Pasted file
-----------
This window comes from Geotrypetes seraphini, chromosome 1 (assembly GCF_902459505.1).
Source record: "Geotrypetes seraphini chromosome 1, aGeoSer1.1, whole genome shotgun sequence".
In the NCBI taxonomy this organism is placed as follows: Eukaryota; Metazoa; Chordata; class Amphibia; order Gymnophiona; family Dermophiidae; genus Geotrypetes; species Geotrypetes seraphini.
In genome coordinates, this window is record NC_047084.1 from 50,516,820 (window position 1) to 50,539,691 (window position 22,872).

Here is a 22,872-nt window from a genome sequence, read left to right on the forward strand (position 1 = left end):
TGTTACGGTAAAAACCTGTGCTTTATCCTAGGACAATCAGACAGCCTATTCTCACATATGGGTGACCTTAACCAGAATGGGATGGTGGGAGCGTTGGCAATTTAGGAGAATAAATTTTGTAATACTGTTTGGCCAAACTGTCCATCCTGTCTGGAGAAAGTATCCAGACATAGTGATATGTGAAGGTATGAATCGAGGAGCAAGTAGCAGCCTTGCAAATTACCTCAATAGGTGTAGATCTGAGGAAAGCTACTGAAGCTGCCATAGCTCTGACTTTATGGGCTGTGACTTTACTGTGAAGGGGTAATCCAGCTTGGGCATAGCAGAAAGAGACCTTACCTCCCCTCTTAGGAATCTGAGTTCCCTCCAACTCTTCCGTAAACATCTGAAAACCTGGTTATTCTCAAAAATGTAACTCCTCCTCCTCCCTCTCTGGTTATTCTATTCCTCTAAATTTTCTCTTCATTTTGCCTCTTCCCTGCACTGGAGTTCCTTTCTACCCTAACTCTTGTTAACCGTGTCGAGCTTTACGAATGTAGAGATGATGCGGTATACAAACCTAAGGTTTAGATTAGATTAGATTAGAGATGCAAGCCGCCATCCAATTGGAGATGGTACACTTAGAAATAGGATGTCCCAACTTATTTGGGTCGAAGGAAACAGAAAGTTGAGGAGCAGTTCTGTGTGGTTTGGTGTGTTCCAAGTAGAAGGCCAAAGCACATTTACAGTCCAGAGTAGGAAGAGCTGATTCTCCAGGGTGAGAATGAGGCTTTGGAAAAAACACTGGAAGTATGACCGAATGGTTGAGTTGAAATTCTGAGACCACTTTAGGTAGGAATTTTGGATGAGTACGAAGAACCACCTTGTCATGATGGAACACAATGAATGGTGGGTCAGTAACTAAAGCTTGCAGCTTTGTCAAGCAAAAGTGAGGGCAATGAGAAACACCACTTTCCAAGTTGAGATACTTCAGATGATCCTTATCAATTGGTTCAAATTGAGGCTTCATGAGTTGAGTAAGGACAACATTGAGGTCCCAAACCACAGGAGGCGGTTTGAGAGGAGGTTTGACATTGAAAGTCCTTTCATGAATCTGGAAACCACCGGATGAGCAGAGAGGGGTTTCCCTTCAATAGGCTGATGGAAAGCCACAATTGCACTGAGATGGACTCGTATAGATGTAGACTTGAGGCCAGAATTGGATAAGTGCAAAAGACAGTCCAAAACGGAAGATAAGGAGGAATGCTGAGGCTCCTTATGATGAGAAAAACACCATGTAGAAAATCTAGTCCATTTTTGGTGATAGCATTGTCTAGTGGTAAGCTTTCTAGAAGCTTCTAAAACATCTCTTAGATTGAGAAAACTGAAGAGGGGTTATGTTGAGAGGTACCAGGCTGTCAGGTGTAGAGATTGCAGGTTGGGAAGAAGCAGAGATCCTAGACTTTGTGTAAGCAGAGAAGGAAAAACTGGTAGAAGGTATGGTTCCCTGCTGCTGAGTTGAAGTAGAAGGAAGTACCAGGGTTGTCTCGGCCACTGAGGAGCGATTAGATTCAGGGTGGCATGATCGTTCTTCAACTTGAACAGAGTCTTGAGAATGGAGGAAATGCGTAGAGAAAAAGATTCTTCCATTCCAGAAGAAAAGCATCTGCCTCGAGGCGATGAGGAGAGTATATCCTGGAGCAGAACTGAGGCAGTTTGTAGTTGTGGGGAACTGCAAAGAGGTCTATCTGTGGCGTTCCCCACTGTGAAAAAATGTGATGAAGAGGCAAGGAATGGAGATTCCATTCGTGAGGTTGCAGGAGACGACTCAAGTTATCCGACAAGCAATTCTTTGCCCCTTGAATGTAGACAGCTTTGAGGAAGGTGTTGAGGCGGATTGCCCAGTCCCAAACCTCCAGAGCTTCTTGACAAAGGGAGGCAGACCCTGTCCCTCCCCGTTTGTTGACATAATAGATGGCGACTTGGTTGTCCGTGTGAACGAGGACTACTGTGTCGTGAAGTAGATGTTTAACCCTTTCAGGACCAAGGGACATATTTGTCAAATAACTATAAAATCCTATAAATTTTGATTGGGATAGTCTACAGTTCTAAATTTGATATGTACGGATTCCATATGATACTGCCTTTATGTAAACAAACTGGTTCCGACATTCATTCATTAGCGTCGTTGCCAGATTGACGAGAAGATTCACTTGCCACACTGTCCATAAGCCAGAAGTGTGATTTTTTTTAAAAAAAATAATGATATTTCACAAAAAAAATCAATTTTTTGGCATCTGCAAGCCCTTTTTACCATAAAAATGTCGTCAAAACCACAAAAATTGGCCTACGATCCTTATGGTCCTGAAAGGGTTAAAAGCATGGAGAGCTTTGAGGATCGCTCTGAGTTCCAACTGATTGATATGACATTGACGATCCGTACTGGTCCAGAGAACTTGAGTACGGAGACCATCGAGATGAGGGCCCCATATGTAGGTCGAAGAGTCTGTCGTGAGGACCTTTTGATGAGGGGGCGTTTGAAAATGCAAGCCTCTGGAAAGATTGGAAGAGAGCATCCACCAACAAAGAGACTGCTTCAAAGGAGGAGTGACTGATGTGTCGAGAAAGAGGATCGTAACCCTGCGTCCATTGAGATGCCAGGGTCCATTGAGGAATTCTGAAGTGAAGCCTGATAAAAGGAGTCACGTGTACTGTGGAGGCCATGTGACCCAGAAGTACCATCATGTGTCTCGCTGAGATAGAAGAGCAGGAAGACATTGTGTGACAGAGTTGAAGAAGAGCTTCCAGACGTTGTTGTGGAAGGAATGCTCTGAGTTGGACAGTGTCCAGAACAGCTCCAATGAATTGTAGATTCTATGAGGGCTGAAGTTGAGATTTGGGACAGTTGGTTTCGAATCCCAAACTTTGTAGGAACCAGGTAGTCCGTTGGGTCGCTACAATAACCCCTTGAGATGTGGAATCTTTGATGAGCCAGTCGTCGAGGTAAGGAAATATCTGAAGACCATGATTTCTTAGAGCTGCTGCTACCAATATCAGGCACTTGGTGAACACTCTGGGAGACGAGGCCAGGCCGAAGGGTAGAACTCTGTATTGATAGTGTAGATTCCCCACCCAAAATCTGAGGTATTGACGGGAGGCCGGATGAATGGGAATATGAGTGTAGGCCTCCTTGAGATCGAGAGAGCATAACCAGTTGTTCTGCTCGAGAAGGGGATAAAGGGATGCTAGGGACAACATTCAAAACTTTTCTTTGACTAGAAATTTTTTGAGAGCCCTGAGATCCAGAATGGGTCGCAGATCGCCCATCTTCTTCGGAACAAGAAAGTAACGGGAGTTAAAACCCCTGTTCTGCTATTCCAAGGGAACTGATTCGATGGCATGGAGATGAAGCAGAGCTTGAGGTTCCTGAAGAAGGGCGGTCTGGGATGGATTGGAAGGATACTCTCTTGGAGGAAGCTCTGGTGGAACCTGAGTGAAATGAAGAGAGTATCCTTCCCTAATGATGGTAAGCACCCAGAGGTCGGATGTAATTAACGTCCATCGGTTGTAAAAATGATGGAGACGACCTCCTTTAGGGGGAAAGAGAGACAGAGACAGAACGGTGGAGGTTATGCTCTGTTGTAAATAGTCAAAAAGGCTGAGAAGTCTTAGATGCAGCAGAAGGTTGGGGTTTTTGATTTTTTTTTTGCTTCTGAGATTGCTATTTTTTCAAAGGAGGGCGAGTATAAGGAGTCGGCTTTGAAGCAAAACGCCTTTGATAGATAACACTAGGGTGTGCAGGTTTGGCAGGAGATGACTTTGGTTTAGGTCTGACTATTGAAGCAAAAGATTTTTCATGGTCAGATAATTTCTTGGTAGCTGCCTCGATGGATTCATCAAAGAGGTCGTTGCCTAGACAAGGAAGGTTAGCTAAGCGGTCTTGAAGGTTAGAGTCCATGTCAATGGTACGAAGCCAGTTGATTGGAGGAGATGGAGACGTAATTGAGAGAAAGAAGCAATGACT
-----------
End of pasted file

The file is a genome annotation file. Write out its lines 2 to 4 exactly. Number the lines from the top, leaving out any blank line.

Source record: "Geotrypetes seraphini chromosome 1, aGeoSer1.1, whole genome shotgun sequence".
In the NCBI taxonomy this organism is placed as follows: Eukaryota; Metazoa; Chordata; class Amphibia; order Gymnophiona; family Dermophiidae; genus Geotrypetes; species Geotrypetes seraphini.
In genome coordinates, this window is record NC_047084.1 from 50,516,820 (window position 1) to 50,539,691 (window position 22,872).